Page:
We have a lot of respect for C.J. and we support his decision to retire, coach Bill O’Brien said in a statement released by the team.

I know this was a difficult decision for him. C.J. has been a great teammate and we appreciate his efforts over the past four years. We wish him success in the next phase of his life.

It’s a noticeable step down from the $34 million the Saints gave to Larry Warford on a four-year deal last year, and while Warford’s the better player, it wouldn’t have been stunning to see his deal held up as a baseline for non-star interior linemen hitting free agency in a market bereft of useful players this offseason.

OT Nate Solder, Giants Grade: C+ Unlike most teams, the Patriots are comfortable letting their impending free agents hit the market, trusting that they’ll bring an offer back that the Patriots can come close to matching.

In recent years, both Dont’a Hightower and Devin McCourty were able to solicit offers before coming back to New England.

The solution, then, is for a team to offer so much money that the Patriots simply have to pass.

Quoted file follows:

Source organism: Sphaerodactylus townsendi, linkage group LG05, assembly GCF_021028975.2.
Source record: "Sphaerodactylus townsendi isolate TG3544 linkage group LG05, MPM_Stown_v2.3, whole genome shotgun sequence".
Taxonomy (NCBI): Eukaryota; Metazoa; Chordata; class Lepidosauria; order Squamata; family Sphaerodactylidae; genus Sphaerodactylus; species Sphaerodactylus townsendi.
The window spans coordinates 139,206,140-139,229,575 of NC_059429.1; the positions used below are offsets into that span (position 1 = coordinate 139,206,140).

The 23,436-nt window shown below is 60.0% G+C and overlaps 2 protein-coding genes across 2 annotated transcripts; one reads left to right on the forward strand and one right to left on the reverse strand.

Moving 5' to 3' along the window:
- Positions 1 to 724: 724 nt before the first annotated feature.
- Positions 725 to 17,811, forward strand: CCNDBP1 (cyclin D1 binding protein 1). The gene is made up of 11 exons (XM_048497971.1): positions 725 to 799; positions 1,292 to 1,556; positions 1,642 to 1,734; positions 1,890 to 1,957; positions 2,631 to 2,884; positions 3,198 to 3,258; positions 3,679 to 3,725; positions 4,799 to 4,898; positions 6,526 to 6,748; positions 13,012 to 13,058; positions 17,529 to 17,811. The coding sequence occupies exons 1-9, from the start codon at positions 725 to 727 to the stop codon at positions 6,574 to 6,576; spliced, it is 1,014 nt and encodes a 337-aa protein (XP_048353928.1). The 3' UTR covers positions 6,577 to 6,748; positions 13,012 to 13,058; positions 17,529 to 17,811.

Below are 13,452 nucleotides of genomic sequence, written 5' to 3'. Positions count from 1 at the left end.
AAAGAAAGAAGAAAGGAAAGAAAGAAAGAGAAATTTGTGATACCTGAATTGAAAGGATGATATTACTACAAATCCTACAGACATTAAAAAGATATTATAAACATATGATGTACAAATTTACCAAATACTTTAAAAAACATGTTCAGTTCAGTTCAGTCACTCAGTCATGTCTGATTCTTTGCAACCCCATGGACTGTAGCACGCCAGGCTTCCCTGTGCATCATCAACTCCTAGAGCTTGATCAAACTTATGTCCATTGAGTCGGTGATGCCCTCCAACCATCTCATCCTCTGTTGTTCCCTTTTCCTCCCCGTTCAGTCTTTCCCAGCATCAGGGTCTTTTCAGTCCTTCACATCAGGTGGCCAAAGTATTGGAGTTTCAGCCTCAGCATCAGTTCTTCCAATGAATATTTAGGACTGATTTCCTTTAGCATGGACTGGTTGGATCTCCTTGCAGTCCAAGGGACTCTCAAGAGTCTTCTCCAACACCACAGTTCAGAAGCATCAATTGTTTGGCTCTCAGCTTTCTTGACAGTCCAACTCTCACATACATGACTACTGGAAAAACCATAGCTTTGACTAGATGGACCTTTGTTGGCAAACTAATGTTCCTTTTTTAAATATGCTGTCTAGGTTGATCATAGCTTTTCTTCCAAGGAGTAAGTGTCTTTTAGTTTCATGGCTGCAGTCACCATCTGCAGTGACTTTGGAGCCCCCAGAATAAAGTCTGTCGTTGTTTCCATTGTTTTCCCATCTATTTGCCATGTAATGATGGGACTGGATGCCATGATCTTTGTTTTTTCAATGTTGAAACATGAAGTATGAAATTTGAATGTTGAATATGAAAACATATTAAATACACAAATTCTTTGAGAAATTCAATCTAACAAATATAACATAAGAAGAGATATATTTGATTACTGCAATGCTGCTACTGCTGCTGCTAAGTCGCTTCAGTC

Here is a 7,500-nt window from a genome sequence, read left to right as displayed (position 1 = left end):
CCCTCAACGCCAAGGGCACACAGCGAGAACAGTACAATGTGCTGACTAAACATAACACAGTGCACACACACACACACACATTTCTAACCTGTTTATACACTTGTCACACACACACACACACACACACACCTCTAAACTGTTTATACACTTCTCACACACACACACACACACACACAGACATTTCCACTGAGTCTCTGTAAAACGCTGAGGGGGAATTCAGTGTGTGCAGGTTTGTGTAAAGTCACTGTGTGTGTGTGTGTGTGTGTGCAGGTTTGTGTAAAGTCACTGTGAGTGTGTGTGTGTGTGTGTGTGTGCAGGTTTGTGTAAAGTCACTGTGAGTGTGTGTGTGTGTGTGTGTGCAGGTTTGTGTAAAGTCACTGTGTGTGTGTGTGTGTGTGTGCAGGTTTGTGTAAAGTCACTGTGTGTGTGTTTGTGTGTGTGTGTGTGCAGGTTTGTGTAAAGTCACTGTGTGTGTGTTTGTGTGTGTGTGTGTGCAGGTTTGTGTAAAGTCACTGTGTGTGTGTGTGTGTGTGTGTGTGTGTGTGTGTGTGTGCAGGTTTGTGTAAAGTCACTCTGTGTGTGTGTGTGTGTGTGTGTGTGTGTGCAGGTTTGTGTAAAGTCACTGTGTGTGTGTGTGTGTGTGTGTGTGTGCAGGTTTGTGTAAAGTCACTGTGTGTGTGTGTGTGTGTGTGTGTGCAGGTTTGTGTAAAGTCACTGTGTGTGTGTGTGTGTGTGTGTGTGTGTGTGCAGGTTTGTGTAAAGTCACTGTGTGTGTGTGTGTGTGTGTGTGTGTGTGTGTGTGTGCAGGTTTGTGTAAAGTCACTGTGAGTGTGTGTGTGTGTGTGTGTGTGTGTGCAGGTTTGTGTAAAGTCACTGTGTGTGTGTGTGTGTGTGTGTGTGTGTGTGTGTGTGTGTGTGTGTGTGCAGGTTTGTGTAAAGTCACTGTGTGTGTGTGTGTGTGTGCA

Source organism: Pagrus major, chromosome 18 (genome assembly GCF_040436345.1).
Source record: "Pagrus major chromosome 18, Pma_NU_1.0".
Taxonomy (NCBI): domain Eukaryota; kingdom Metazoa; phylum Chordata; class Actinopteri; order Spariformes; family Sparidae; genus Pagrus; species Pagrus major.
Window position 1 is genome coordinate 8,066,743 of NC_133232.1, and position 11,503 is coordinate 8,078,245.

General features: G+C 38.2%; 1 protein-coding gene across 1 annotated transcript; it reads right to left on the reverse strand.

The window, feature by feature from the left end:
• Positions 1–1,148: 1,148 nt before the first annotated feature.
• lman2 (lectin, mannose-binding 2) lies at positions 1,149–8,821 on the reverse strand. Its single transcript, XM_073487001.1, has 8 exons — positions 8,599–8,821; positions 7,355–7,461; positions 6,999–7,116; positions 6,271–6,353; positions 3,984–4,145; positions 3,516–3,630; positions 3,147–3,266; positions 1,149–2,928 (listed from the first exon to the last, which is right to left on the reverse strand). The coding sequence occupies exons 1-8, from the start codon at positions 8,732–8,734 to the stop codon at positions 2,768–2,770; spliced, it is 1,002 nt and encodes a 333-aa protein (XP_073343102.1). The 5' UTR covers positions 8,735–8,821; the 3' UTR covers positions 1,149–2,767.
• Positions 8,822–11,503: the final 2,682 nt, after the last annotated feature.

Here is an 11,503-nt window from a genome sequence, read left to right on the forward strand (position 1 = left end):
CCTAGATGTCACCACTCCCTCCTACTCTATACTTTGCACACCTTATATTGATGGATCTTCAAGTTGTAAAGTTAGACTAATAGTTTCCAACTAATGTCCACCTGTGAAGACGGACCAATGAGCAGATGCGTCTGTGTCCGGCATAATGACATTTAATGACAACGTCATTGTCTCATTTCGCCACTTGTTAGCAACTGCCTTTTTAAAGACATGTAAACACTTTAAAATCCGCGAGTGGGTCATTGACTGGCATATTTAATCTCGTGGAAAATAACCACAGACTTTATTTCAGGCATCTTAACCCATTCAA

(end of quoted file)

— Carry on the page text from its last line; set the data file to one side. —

That appears to be what happened with Solder, who just pushed the left tackle market forward by a significant degree.

Trent Williams held the previous tackle record with an annual average salary of $13.8 million, but after signing a four-year, $62 million deal with $35 million in guarantees, Solder’s kicked the can forward to $15 million per season.

Solder has been an above-average left tackle for the vast majority of his career, with a few blips here and there, and he has stayed relatively healthy outside of the 2015 season.

He was responsible for a career-high nine penalties in 2017, but it’s also fair to note that Solder missed training camp and spent the year helping his son fight cancer, a disease the Colorado product defeated himself before the 2014 campaign.

The Giants would probably admit that they overpaid for Solder, but they needed offensive line help more than anyone else in the league.

Solder will immediately slot in on Eli Manning’s blind side, which allows the Giants to move Ereck Flowers to a position for which he might be more suited, like right tackle or insurance salesman.

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